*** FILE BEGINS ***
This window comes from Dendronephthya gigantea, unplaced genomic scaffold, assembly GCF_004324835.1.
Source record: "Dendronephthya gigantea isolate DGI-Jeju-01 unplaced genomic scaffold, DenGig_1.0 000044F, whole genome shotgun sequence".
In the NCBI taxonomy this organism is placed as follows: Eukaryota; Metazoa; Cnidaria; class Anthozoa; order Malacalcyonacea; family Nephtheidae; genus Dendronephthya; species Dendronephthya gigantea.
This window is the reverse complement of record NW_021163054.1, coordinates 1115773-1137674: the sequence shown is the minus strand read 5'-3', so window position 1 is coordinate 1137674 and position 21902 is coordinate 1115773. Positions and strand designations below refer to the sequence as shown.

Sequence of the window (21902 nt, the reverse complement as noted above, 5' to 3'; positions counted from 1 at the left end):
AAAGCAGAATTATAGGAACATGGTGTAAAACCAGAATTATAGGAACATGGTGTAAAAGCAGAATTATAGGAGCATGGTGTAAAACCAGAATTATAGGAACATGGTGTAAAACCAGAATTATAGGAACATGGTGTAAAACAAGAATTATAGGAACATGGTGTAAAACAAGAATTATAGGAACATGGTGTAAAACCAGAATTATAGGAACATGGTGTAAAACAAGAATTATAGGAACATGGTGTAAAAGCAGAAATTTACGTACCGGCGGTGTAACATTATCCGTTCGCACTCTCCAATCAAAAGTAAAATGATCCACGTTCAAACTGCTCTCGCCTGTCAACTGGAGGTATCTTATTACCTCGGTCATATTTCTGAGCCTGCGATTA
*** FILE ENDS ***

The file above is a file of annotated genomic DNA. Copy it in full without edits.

This window comes from Dendronephthya gigantea, unplaced genomic scaffold, assembly GCF_004324835.1.
Source record: "Dendronephthya gigantea isolate DGI-Jeju-01 unplaced genomic scaffold, DenGig_1.0 000044F, whole genome shotgun sequence".
In the NCBI taxonomy this organism is placed as follows: Eukaryota; Metazoa; Cnidaria; class Anthozoa; order Malacalcyonacea; family Nephtheidae; genus Dendronephthya; species Dendronephthya gigantea.
This window is the reverse complement of record NW_021163054.1, coordinates 1115773-1137674: the sequence shown is the minus strand read 5'-3', so window position 1 is coordinate 1137674 and position 21902 is coordinate 1115773. Positions and strand designations below refer to the sequence as shown.

Sequence of the window (21902 nt, the reverse complement as noted above, 5' to 3'; positions counted from 1 at the left end):
AAAGCAGAATTATAGGAACATGGTGTAAAACCAGAATTATAGGAACATGGTGTAAAAGCAGAATTATAGGAGCATGGTGTAAAACCAGAATTATAGGAACATGGTGTAAAACCAGAATTATAGGAACATGGTGTAAAACAAGAATTATAGGAACATGGTGTAAAACAAGAATTATAGGAACATGGTGTAAAACCAGAATTATAGGAACATGGTGTAAAACAAGAATTATAGGAACATGGTGTAAAAGCAGAAATTTACGTACCGGCGGTGTAACATTATCCGTTCGCACTCTCCAATCAAAAGTAAAATGATCCACGTTCAAACTGCTCTCGCCTGTCAACTGGAGGTATCTTATTACCTCGGTCATATTTCTGAGCCTGCGATTA